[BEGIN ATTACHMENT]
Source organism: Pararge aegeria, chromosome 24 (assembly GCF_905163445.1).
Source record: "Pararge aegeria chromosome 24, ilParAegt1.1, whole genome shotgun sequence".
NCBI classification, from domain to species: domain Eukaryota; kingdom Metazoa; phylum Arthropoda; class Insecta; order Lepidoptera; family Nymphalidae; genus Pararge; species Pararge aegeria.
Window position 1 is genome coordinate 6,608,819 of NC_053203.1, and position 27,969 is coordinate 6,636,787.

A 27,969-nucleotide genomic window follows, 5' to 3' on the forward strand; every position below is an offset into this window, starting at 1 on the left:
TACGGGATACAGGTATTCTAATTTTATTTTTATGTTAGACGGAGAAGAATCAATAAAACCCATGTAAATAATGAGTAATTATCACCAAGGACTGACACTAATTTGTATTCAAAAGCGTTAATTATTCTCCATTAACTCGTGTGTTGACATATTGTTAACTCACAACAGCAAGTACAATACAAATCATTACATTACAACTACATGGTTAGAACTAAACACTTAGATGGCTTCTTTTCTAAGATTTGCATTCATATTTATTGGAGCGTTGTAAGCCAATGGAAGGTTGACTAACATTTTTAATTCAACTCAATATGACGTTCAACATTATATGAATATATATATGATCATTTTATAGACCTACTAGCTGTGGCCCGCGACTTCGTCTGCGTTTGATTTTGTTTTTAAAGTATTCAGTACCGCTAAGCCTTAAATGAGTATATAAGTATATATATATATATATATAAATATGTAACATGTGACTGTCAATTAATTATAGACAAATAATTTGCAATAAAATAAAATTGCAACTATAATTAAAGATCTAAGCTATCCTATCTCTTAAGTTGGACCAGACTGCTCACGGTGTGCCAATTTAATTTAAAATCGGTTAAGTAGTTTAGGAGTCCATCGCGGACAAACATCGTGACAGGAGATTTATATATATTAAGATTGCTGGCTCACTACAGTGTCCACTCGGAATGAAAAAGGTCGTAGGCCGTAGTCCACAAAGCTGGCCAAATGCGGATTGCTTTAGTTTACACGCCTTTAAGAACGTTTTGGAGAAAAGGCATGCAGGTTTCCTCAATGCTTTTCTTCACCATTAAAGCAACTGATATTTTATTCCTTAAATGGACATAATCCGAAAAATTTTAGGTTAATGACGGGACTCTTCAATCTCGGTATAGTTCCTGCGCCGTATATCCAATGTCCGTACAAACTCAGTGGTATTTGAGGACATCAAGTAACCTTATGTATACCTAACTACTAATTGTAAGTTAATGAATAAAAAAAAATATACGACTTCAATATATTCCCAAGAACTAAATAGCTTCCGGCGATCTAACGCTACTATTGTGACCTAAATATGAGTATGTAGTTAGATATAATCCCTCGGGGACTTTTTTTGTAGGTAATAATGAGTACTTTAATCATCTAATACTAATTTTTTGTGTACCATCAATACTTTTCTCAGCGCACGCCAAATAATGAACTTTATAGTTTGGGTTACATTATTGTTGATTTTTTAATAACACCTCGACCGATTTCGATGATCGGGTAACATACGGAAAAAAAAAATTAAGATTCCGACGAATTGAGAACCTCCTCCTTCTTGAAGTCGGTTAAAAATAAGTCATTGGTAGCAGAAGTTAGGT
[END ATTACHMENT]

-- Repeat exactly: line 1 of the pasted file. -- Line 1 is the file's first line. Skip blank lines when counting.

Source organism: Pararge aegeria, chromosome 24 (assembly GCF_905163445.1).